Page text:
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A simple puzzle

  1. Jun 17, 2003 #1


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    Consider the standard "guess which one of three curtains the prize is behind" scenario. After choosing curtain 1, you're shown that nothing resides behind curtain 2. If allowed, would you switch to curtain 3?
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  3. Jun 17, 2003 #2


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    Of course!

    - Warren
  4. Jun 17, 2003 #3


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    I'm not surprised that you'd find this puzzle trivial, but you'd be surprised how many people get it wrong, and even when you explain it to them they don't believe it.

    Btw, remember that dumb stanford bookstore joke? I think the mixup occurred because you'd made the comment about the stanford bookstore when my user name was steinitz, but just before I teased you, I'd had it changed to my given name "jeff" because it was annoying being called by a last name and obviously that's not something you'd have noticed.
  5. Jun 18, 2003 #4
    First of all, my answer is just like chroot's.
    Here is the way i explain it :
    The chance of getting the right curtain from the first try is 1/3, after the second curtain is opened the chance of the prize being behin the third curtain will become 2/3, so i would choose the biggest chance.
    2-Trial and error:
    Write all the possibilites, you will see that if you change your mind about your curtain decision, you chance of winning will be the double of if you didn't (note that (1/3)*2=2/3 )
    Make the example bigger, suppose there are 100 curtains, and you choose 1 curtain, and 98 curtains are opened without the price behind them.
    Now, the only curtain that was not opened and was not chosen by you was not opeend for a good reason, which is that the prize could be behind it.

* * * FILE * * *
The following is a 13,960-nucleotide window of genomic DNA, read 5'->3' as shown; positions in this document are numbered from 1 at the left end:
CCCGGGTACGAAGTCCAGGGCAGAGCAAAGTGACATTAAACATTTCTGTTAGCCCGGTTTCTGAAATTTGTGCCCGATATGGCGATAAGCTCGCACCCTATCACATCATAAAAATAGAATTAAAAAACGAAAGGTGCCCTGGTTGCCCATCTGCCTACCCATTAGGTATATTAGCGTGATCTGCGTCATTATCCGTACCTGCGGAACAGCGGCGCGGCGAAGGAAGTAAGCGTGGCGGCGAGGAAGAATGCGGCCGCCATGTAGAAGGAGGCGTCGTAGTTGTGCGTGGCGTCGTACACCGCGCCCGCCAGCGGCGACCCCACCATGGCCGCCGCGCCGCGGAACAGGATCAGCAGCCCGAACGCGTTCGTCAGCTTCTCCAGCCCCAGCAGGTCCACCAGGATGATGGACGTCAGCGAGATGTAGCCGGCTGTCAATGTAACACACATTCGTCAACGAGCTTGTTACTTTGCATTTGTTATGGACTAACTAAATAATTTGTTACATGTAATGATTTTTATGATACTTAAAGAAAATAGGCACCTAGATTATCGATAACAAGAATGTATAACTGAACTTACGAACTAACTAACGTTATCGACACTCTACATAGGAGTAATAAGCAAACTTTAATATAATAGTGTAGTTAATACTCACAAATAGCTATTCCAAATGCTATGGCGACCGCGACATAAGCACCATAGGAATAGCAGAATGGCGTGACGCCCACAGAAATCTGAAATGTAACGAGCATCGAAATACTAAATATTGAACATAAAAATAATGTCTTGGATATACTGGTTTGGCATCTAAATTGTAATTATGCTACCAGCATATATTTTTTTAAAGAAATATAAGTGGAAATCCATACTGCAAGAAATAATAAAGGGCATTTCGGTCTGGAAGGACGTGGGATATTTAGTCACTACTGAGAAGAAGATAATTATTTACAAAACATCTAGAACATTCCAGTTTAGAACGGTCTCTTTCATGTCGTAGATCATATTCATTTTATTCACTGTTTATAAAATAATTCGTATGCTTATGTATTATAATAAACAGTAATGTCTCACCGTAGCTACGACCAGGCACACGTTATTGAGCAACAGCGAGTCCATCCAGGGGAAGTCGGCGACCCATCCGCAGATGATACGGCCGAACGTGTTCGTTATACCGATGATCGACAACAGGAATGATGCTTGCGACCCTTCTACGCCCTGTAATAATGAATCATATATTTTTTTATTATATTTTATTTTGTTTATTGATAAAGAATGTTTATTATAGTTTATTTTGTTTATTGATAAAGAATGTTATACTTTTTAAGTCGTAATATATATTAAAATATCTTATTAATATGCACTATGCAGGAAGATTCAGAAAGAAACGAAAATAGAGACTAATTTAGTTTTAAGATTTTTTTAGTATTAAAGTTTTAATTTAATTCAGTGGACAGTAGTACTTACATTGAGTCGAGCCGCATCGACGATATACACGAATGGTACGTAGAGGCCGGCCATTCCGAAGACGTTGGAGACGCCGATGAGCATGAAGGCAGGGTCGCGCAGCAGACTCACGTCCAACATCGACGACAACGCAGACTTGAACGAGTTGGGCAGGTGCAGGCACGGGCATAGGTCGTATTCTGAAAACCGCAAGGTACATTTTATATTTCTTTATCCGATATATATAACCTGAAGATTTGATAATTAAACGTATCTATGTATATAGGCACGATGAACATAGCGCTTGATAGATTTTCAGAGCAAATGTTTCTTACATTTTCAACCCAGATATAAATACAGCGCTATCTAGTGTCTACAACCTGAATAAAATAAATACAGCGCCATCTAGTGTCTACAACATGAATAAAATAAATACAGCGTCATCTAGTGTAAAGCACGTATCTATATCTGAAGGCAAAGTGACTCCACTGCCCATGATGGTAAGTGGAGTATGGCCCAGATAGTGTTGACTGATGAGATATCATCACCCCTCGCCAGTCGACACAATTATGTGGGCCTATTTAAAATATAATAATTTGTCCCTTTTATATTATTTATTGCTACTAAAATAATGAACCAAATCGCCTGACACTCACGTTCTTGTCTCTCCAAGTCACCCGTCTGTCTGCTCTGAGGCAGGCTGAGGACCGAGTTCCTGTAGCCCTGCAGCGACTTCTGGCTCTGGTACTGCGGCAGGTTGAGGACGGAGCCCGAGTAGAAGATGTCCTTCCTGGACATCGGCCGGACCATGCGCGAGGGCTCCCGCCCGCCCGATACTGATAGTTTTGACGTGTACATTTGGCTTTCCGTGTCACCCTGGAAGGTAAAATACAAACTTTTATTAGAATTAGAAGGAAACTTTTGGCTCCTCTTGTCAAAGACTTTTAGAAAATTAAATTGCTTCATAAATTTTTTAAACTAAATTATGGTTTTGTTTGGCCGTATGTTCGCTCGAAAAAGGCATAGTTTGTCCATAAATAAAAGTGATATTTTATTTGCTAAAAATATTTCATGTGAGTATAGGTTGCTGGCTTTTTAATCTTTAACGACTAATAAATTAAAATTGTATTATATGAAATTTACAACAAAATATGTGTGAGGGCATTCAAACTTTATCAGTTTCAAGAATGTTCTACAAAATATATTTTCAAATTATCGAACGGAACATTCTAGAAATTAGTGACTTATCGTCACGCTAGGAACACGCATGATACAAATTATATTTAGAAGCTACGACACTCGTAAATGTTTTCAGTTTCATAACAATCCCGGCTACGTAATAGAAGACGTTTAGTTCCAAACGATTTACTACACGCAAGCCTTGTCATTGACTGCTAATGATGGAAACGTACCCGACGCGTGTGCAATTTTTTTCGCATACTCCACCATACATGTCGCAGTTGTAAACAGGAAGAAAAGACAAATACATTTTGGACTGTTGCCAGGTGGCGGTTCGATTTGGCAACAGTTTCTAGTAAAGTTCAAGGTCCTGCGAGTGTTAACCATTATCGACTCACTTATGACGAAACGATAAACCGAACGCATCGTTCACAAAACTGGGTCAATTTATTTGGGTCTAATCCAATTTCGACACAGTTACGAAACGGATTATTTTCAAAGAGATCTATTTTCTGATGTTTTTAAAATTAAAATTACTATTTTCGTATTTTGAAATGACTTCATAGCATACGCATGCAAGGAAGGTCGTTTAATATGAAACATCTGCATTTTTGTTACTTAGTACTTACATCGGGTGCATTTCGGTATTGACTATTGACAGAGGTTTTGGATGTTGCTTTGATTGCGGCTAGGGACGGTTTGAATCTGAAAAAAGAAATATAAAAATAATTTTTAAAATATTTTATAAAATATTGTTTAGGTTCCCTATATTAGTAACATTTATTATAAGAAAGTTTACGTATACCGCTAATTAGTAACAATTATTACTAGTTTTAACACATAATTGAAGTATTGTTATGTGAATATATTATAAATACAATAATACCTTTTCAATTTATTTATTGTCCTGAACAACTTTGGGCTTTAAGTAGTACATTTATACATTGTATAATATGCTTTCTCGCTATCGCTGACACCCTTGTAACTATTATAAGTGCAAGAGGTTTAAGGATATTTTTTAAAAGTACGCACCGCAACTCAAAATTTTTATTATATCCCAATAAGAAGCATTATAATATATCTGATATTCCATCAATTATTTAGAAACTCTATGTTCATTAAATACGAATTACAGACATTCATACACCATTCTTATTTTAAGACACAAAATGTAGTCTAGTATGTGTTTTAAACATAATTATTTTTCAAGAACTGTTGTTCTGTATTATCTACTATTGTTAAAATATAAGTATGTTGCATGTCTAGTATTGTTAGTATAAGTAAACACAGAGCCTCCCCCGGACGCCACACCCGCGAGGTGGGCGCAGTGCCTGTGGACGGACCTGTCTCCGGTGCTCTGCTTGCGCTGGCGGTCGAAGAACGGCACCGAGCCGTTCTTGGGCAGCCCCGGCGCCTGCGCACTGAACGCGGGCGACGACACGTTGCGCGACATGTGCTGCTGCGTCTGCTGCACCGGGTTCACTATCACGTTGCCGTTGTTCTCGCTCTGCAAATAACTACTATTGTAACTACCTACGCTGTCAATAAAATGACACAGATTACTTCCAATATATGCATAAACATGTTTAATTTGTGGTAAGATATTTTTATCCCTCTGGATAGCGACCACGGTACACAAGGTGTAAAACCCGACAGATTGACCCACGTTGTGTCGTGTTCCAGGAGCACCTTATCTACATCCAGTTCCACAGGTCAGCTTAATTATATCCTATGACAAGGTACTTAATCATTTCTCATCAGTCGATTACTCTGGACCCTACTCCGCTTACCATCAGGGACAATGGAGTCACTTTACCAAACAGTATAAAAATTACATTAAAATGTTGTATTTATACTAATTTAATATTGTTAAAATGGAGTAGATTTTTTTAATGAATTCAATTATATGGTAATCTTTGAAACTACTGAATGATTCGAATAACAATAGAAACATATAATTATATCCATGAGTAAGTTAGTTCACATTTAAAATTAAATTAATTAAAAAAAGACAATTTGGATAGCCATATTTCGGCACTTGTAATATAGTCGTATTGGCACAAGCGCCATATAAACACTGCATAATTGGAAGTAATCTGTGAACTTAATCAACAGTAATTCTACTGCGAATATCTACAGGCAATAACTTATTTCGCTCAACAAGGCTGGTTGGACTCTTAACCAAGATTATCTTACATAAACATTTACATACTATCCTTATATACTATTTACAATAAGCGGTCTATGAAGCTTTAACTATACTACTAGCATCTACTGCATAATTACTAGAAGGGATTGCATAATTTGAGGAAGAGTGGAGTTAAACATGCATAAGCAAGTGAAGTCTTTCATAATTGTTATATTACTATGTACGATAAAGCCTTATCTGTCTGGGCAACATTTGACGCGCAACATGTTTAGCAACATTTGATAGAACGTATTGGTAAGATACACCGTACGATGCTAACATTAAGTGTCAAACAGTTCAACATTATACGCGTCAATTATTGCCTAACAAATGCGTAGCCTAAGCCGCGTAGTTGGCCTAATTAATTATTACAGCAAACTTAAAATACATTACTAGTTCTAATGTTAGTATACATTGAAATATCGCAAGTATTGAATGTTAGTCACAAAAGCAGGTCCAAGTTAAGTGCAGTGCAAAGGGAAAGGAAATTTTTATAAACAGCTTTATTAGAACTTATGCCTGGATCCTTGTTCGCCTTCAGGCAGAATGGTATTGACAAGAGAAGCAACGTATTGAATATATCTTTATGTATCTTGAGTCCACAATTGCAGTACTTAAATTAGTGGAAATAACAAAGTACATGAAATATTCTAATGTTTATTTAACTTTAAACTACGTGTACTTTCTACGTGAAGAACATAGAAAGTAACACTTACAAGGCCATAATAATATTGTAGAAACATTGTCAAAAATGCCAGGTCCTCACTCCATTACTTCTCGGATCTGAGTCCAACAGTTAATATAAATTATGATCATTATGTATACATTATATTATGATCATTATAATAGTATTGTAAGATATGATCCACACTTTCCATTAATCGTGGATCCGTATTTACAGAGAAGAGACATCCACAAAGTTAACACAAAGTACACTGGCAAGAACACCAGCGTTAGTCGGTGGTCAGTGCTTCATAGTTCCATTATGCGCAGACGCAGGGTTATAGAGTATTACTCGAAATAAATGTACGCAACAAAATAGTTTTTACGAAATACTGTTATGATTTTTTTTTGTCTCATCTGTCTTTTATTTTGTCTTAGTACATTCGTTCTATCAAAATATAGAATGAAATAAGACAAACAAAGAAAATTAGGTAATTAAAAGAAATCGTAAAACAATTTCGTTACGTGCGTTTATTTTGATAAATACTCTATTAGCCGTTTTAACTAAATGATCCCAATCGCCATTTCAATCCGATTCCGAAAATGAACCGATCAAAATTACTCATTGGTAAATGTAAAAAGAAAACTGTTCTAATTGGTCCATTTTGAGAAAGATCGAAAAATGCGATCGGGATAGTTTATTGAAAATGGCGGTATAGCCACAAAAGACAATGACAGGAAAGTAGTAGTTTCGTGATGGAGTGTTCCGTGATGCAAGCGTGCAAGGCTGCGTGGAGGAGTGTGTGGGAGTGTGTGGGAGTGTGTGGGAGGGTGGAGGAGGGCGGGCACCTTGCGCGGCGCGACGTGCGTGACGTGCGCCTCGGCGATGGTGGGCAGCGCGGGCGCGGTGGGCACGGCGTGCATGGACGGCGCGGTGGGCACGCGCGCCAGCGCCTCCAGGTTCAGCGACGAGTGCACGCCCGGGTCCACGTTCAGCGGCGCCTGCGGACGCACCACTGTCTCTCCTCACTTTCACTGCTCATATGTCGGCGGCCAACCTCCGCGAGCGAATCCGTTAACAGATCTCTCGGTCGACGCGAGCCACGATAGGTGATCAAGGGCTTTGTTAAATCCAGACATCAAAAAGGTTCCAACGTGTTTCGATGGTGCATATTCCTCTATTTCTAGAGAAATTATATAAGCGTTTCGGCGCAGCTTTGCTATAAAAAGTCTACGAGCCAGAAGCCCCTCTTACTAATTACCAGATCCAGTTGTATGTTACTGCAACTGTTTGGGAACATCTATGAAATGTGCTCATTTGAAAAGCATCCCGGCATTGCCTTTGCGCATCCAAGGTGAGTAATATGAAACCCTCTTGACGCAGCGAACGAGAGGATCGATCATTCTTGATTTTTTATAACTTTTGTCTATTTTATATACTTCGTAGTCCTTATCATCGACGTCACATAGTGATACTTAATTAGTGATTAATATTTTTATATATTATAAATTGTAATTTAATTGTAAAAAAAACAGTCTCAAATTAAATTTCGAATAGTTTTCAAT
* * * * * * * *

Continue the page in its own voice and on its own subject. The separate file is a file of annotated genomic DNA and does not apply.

There are two posibilited, either that the curtain which was not opened was not opened because the prize is behind it (among the 99 other ones), or to fool you because you had the right curtain from the first place !
    Now the chance of you having the right curtain from the first place is only 1/100, so 99/100 is in favour of "it was not opened because the prize is behind it", so change your choice to the 99/100 !
  6. Jun 20, 2003 #5


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    This is a very old (and very simple) problem. Even before it raised such a fuss in Marilyn Vos Savant's newspaper column a number of years ago, I found it as an exercise, in chapter 1, of an elementary probability text written 20 years ago.
  7. Jun 21, 2003 #6
    I get your last explanation... but for this one...

    I don't see why it wouldn't be 50/50 between the 1st and 3rd.

    Before: 1/3 ------ 1/3 ------ 1/3

    After: 1/2 ------- 0 -------- 1/2

    You say its: 1/3 ---- 0 ------ 2/3

    Why are you multiplying by 2?
    The 2nd curtain's chance is now 0. Its chances are spread equally between the other 2, so we add .5(1/3) to the 1st and 3rd curtains. Where do you get the "multiply by 2" thing?


    Some more explanation is needed, please. (details!)

    P.S. can someone please give the stanford bookstore joke?

    edit: typed a wrong number
  8. Jun 21, 2003 #7


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    Because there's no longer a uniform distribution of probability.

    In the beginning you see three curtains. You have no a-priori reason to think any is more likely than any other, so each of them has a one in three chance of having the prize.

    So you select a curtain. The odds are one in three that you were correct, and two in three that you were incorrect.

    Now the host opens one of the curtains to reveal there is no prize behind it.

    Does that give you any new information about your selection? Nope! You all ready knew that at least one of the curtains you did not select did not hide the prize.

    Here's another way of thinking of it. If the host had the freedom to open any of the three curtains he wanted, you'd then have a 50/50 chance when choosing which curtain you want... but if you tell the host "You cannot open curtain A", what then are the odds that the prize is behind curtain A or behind the other curtain he did not open?
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